- n. Plural form of decoction.
“Plant-derived remedies currently in use range from traditional preparations such as decoctions to locally manufactured modern formulations in the form of syrups, tablets and capsules, as well as products imported from Asia.”
“And a few pages later, "decoctions made of the roots of celandine, turmeric, and juice of 200 slaters cannot but be of great service in a case of jaundice.”
“They need to sit on a very low hob and brew for a while, like decoctions.”
“For children you might want to try sweetening the decoction with syrup or honey as for the most part decoctions can be very acrid in flavour.”
“Tinctures are a fair bit stronger then infusions and decoctions because the alcohol mix extraction process tends to extract far more chemical compounds than just water alone and is less destructive in some ways in comparison to the destructive heat used in the infusion and decoction process.”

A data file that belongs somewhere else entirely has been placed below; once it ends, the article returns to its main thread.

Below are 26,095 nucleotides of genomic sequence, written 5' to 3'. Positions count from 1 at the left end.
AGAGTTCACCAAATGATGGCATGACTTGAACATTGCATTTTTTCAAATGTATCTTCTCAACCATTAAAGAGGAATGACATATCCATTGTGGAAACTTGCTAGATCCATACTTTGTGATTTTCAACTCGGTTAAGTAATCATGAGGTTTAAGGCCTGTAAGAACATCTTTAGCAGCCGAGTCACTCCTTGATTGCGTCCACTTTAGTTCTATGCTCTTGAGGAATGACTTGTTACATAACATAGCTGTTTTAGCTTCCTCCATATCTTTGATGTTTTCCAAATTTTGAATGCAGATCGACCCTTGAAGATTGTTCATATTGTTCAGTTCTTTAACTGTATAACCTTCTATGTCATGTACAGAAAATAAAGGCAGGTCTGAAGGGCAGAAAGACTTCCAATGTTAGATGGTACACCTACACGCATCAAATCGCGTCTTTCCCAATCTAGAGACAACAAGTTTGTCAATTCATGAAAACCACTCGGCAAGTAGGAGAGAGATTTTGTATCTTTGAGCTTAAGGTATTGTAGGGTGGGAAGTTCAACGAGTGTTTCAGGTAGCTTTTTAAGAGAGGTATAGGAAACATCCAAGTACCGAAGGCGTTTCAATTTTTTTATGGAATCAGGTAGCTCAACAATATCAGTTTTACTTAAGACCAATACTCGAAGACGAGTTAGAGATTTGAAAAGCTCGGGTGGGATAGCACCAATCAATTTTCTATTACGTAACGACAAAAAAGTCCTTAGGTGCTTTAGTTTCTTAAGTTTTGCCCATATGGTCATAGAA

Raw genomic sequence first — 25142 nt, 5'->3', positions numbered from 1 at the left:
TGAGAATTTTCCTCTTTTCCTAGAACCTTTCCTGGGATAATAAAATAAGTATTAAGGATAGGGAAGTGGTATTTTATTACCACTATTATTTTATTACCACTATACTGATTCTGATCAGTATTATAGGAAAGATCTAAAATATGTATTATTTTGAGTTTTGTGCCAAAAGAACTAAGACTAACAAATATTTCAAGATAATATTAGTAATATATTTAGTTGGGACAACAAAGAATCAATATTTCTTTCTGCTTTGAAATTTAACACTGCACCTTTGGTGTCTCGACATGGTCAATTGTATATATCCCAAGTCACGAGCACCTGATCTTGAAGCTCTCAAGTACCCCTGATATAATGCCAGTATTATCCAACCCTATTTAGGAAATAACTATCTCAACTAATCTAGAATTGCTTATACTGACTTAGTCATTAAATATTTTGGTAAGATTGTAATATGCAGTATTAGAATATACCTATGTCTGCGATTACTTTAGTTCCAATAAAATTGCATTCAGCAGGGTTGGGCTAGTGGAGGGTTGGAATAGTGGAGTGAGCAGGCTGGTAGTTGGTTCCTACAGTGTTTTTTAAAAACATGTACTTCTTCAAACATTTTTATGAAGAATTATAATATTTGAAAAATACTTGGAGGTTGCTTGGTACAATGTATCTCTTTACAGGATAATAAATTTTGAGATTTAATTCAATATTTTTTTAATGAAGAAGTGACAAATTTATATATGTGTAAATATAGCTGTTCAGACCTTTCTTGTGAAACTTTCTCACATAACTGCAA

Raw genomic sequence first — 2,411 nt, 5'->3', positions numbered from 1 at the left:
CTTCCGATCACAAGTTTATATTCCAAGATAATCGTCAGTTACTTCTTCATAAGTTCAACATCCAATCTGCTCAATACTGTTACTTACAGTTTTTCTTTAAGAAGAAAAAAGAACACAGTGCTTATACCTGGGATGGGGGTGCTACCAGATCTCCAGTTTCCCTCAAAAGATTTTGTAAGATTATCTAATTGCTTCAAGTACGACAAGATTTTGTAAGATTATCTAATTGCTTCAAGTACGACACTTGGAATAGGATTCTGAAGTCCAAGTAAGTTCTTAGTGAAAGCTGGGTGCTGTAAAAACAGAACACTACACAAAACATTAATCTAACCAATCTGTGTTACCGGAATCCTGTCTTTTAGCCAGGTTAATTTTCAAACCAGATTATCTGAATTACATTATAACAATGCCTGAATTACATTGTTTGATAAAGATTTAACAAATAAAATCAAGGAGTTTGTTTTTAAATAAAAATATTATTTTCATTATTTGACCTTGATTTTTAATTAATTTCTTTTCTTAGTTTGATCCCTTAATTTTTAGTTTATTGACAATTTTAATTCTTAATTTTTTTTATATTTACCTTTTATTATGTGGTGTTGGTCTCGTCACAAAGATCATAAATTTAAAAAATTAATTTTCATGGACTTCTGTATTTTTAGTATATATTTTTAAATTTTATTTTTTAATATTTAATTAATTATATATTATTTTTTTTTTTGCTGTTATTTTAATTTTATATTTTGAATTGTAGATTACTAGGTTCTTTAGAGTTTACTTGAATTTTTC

“Taken like this maceration would thereby include infusions, decoctions, tinctures etc. but it in herbal terms it has come to mean, a cold infusion preparation of herb material within water, oil or vinegar.”
“The use of oil and water in a cold preparation is useful for the more delicate chemical compounds, which would be destroyed by a stronger solvent such as alcohol, or in a preparation such as infusions or decoctions.”
“Mirabolanes, all five kinds, are happily  prescribed against melancholy and quartan agues; Brassivola speaks out  of a thousand experiences, he gave them in pills, decoctions, &c., look for peculiar receipts in him.”
“Fomentations or sponges, wet in some decoctions, &c., epithemata, or those moist medicines, laid on linen, to bathe and cool several parts misaffected.”
“Irrigations of the head, with the decoctions of nymphea, lettuce, mallows, &c. Epithymes, ointments, bags to the heart.”
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